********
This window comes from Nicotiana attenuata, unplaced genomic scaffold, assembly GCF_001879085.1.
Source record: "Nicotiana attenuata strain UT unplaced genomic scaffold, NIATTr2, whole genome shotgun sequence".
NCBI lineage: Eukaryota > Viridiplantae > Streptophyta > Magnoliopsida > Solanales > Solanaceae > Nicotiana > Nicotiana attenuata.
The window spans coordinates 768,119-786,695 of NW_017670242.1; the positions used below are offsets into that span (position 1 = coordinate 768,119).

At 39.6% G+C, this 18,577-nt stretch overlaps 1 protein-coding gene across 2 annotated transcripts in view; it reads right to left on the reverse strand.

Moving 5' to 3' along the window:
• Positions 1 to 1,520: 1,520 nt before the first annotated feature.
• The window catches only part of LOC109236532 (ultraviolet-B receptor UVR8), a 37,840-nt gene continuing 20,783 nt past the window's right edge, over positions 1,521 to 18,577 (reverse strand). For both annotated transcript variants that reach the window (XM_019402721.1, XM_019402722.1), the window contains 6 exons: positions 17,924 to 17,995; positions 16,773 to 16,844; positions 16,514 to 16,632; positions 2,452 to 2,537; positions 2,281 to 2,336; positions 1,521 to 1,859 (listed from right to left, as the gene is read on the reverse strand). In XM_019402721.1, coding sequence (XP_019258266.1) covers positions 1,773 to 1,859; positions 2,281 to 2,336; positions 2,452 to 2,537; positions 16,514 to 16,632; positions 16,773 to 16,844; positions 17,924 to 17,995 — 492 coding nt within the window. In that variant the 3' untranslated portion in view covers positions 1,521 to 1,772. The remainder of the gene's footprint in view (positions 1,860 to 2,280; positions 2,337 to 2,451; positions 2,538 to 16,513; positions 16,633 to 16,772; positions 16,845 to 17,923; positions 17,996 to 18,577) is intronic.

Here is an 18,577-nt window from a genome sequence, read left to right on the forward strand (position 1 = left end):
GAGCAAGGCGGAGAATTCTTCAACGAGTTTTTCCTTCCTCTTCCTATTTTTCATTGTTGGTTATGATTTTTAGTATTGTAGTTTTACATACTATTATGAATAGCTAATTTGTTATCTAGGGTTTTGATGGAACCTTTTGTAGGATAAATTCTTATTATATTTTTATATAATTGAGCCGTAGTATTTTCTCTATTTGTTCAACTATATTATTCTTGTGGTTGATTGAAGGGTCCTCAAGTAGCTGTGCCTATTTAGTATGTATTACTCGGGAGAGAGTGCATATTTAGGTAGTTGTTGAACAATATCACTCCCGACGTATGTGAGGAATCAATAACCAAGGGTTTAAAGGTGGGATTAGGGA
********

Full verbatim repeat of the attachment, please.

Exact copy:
This window comes from Nicotiana attenuata, unplaced genomic scaffold, assembly GCF_001879085.1.
Source record: "Nicotiana attenuata strain UT unplaced genomic scaffold, NIATTr2, whole genome shotgun sequence".
NCBI lineage: Eukaryota > Viridiplantae > Streptophyta > Magnoliopsida > Solanales > Solanaceae > Nicotiana > Nicotiana attenuata.
The window spans coordinates 768,119-786,695 of NW_017670242.1; the positions used below are offsets into that span (position 1 = coordinate 768,119).

At 39.6% G+C, this 18,577-nt stretch overlaps 1 protein-coding gene across 2 annotated transcripts in view; it reads right to left on the reverse strand.

Moving 5' to 3' along the window:
• Positions 1 to 1,520: 1,520 nt before the first annotated feature.
• The window catches only part of LOC109236532 (ultraviolet-B receptor UVR8), a 37,840-nt gene continuing 20,783 nt past the window's right edge, over positions 1,521 to 18,577 (reverse strand). For both annotated transcript variants that reach the window (XM_019402721.1, XM_019402722.1), the window contains 6 exons: positions 17,924 to 17,995; positions 16,773 to 16,844; positions 16,514 to 16,632; positions 2,452 to 2,537; positions 2,281 to 2,336; positions 1,521 to 1,859 (listed from right to left, as the gene is read on the reverse strand). In XM_019402721.1, coding sequence (XP_019258266.1) covers positions 1,773 to 1,859; positions 2,281 to 2,336; positions 2,452 to 2,537; positions 16,514 to 16,632; positions 16,773 to 16,844; positions 17,924 to 17,995 — 492 coding nt within the window. In that variant the 3' untranslated portion in view covers positions 1,521 to 1,772. The remainder of the gene's footprint in view (positions 1,860 to 2,280; positions 2,337 to 2,451; positions 2,538 to 16,513; positions 16,633 to 16,772; positions 16,845 to 17,923; positions 17,996 to 18,577) is intronic.

Here is an 18,577-nt window from a genome sequence, read left to right on the forward strand (position 1 = left end):
GAGCAAGGCGGAGAATTCTTCAACGAGTTTTTCCTTCCTCTTCCTATTTTTCATTGTTGGTTATGATTTTTAGTATTGTAGTTTTACATACTATTATGAATAGCTAATTTGTTATCTAGGGTTTTGATGGAACCTTTTGTAGGATAAATTCTTATTATATTTTTATATAATTGAGCCGTAGTATTTTCTCTATTTGTTCAACTATATTATTCTTGTGGTTGATTGAAGGGTCCTCAAGTAGCTGTGCCTATTTAGTATGTATTACTCGGGAGAGAGTGCATATTTAGGTAGTTGTTGAACAATATCACTCCCGACGTATGTGAGGAATCAATAACCAAGGGTTTAAAGGTGGGATTAGGGA